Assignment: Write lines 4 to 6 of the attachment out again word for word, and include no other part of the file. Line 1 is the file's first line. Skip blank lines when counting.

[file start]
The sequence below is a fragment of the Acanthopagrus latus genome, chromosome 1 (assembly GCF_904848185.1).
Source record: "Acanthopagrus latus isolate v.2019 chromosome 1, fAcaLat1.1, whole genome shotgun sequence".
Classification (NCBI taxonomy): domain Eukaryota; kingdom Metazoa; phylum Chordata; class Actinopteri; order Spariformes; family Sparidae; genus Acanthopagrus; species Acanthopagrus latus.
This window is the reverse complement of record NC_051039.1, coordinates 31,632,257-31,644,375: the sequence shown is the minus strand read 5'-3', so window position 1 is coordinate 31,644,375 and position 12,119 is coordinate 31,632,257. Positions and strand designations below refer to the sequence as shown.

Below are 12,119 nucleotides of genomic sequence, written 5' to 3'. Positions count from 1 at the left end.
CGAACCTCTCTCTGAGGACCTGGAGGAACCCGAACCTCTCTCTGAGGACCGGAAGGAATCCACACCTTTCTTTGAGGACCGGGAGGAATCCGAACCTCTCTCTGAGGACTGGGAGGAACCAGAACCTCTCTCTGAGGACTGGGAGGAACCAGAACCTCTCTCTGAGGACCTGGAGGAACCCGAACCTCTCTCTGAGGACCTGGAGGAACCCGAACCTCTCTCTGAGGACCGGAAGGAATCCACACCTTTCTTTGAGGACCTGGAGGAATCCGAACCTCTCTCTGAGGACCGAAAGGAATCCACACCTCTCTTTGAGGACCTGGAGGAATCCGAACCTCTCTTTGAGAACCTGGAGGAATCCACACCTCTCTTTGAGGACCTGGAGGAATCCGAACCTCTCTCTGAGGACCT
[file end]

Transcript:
This window is the reverse complement of record NC_051039.1, coordinates 31,632,257-31,644,375: the sequence shown is the minus strand read 5'-3', so window position 1 is coordinate 31,644,375 and position 12,119 is coordinate 31,632,257. Positions and strand designations below refer to the sequence as shown.

Below are 12,119 nucleotides of genomic sequence, written 5' to 3'. Positions count from 1 at the left end.
CGAACCTCTCTCTGAGGACCTGGAGGAACCCGAACCTCTCTCTGAGGACCGGAAGGAATCCACACCTTTCTTTGAGGACCGGGAGGAATCCGAACCTCTCTCTGAGGACTGGGAGGAACCAGAACCTCTCTCTGAGGACTGGGAGGAACCAGAACCTCTCTCTGAGGACCTGGAGGAACCCGAACCTCTCTCTGAGGACCTGGAGGAACCCGAACCTCTCTCTGAGGACCGGAAGGAATCCACACCTTTCTTTGAGGACCTGGAGGAATCCGAACCTCTCTCTGAGGACCGAAAGGAATCCACACCTCTCTTTGAGGACCTGGAGGAATCCGAACCTCTCTTTGAGAACCTGGAGGAATCCACACCTCTCTTTGAGGACCTGGAGGAATCCGAACCTCTCTCTGAGGACCT